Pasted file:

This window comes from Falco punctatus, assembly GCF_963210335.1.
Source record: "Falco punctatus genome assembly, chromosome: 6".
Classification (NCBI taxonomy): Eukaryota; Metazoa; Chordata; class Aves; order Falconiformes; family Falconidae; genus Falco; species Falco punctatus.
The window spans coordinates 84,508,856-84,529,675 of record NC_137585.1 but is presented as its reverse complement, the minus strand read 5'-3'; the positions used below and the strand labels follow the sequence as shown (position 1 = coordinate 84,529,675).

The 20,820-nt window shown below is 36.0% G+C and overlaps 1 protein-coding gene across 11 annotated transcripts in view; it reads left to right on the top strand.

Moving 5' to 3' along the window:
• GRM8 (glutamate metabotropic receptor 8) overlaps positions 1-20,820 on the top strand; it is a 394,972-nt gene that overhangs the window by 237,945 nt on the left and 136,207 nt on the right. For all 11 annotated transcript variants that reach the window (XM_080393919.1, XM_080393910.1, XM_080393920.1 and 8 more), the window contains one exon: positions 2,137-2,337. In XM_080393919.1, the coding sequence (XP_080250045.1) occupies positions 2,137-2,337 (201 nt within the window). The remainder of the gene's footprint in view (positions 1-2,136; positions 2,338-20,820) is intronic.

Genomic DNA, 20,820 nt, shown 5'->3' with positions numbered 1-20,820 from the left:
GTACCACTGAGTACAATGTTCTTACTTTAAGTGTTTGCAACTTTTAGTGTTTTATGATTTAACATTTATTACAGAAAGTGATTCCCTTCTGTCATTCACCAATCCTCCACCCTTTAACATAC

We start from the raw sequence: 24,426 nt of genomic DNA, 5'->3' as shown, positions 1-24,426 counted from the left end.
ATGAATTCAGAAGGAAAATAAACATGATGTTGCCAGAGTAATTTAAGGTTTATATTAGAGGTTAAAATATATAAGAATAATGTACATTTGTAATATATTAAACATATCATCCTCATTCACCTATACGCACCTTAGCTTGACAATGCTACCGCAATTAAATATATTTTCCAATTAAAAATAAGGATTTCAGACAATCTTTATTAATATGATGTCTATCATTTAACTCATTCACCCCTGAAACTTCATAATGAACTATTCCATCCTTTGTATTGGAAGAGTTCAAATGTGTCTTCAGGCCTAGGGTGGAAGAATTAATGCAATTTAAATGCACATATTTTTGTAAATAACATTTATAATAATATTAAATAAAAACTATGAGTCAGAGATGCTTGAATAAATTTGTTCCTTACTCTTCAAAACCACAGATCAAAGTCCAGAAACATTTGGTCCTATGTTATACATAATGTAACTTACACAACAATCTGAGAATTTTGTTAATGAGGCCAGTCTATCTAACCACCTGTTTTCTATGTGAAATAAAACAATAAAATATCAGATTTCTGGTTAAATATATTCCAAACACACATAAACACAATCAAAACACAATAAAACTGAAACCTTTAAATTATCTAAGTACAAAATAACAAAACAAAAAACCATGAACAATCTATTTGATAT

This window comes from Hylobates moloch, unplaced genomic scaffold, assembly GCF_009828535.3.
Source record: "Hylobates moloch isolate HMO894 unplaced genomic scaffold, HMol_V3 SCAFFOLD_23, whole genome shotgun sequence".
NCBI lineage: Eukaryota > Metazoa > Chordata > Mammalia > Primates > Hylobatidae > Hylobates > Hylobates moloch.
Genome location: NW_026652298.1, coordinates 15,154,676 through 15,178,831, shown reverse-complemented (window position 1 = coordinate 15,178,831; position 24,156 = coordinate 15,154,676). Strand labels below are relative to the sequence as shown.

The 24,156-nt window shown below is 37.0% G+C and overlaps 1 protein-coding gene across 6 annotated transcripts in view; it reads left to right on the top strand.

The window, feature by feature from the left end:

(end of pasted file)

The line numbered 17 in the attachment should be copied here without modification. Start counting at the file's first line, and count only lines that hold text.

The window, feature by feature from the left end: